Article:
The European Union must find ways to quickly provide thousands of artillery shells to Ukraine or face the prospect of losing the war against Russia, top EU diplomats warned Monday, as ammunition stocks in national EU armories dwindle, according to AP.
“The most important, pressing issue today for the Ukrainian army is to have a continuous flow of ammunition,” EU High Representative for Foreign and Security Policy Josep Borrell said before a bloc’s foreign ministers meeting on Monday. “If we fail on that, really, the result of the war is in danger.”
Borrell said that Russian forces are firing about 50,000 rounds of artillery each day and that Ukraine’s supplies must be lifted to the same level. Other estimates suggest that Ukraine is firing up to 6,000-7,000 artillery shells daily.
Most sought after, Borrell underlined, are 155mm artillery cartridges.
The EU foreign policy chief said that the discussion would focus on ways to make joint purchases of ammunition and use a special EU fund to provide extra financing. However, the defense industry requires solid, long-term orders to stand up and expand its production lines and cannot simply ramp up supplies overnight.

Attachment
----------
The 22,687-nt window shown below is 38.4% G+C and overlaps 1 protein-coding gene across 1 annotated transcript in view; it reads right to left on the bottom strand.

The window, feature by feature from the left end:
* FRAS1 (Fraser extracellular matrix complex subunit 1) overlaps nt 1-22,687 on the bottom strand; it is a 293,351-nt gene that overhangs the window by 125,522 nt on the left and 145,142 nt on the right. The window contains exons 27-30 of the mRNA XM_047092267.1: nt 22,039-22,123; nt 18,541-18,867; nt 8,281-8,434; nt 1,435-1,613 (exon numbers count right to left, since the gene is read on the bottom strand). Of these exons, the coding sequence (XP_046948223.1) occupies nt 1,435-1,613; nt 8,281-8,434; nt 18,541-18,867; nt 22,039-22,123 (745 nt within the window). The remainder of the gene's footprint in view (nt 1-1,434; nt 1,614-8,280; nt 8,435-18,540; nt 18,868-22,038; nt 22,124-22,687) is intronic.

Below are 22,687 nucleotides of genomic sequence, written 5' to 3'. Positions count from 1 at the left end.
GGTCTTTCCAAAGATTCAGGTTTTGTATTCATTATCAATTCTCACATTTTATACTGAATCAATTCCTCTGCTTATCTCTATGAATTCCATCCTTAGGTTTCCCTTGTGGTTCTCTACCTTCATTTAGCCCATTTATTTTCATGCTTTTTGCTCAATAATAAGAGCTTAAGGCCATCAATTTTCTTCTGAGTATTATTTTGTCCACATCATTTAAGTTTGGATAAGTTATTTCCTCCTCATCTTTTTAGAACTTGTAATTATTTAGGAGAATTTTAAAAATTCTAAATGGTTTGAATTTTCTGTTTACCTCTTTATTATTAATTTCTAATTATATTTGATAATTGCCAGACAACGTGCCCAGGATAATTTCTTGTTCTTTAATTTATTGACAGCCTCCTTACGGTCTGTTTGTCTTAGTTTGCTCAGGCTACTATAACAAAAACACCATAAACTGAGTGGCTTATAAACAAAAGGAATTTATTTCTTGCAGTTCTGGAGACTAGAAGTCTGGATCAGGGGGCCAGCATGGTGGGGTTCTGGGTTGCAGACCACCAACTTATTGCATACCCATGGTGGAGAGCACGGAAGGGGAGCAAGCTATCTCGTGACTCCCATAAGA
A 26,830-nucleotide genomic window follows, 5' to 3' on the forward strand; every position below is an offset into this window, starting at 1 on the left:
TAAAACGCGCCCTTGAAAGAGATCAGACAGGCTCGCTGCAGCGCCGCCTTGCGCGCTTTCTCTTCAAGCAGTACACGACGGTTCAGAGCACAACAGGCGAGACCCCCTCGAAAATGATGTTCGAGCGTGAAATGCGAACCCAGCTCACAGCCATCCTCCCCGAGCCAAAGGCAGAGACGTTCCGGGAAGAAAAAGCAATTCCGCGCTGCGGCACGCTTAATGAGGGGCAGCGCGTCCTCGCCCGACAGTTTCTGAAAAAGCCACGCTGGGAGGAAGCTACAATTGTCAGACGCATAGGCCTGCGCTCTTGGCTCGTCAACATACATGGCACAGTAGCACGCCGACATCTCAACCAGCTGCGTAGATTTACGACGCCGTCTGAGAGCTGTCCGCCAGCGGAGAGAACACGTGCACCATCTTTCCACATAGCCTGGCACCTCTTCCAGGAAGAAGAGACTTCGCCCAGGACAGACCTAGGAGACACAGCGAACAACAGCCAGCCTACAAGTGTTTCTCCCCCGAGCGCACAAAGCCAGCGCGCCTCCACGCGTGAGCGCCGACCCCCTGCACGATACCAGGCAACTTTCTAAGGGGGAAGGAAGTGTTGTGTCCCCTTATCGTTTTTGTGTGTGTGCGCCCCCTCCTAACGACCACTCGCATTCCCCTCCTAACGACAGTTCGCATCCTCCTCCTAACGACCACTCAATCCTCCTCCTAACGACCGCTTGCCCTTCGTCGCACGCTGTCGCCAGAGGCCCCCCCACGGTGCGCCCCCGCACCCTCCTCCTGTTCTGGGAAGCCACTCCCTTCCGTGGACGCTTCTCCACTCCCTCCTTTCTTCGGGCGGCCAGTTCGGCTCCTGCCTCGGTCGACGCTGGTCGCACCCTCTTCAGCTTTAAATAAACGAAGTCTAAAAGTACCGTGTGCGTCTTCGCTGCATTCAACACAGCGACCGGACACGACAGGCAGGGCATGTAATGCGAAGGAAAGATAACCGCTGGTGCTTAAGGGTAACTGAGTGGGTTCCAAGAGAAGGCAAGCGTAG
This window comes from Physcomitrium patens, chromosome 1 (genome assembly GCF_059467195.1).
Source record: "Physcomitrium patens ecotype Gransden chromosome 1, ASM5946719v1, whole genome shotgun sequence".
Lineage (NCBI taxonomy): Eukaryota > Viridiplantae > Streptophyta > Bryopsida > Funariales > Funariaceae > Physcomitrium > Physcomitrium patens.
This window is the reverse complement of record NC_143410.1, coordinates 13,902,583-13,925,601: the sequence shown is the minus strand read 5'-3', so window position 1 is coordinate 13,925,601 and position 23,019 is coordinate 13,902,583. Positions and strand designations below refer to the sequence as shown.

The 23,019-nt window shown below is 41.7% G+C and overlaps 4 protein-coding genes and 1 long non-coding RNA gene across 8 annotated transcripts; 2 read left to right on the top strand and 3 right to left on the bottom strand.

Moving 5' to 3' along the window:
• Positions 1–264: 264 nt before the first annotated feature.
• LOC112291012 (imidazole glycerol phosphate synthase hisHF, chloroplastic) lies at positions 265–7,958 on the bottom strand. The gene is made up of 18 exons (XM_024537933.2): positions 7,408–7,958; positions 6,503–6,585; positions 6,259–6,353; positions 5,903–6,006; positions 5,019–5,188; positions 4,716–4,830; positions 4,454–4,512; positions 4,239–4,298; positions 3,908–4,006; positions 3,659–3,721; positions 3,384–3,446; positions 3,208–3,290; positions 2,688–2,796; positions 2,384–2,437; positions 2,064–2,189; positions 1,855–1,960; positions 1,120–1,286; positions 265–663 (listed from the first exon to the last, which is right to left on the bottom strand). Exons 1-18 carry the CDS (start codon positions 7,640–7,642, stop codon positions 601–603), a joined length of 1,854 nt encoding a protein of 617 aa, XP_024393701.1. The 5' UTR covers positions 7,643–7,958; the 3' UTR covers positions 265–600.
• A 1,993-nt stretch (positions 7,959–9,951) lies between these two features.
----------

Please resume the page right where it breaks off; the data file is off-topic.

Estonia, which shares a border and a long history with Russia, is driving the EU and its NATO allies to provide 1 million artillery shells at an estimated cost of €4 billion ($4.3 billion).
At the Munich Security Conference on Sunday, Borrell said a special meeting of EU defense ministers slated for March 8-9 would provide a chance for countries to offer ammunition from their existing stocks, according to The Guardian.
“We are in urgent war mode,” Borrell said. “This shortage of ammunition has to be solved quickly; it is a matter of weeks.”
He supported the Estonian idea, which is based on the procurement model for vaccines during the Covid crisis, saying it would work in the medium term. Nevertheless, he said the urgency of the shortages is such that it requires EU countries to draw on existing stocks. “We have to use what member states have,” he said.
“Much more has to be done and much quicker,” Borrell emphasized.
Speaking at the same event, Kallas said Russia was in a wartime mode, producing ammunition across three shifts, and added there needed to be a similar war footing in Europe. She claimed defense industry executives had told her they had no orders from the EU.
Photo: European Union foreign policy chief Josep Borrell, center, speaks with Poland’s Foreign Minister Zbigniew Rau, right, and Portugal’s Foreign Minister Joao Gomes Cravinho, left, during a meeting of EU foreign ministers in Brussels on Monday, Feb. 20, 2023. (AP Photo/Virginia Mayo)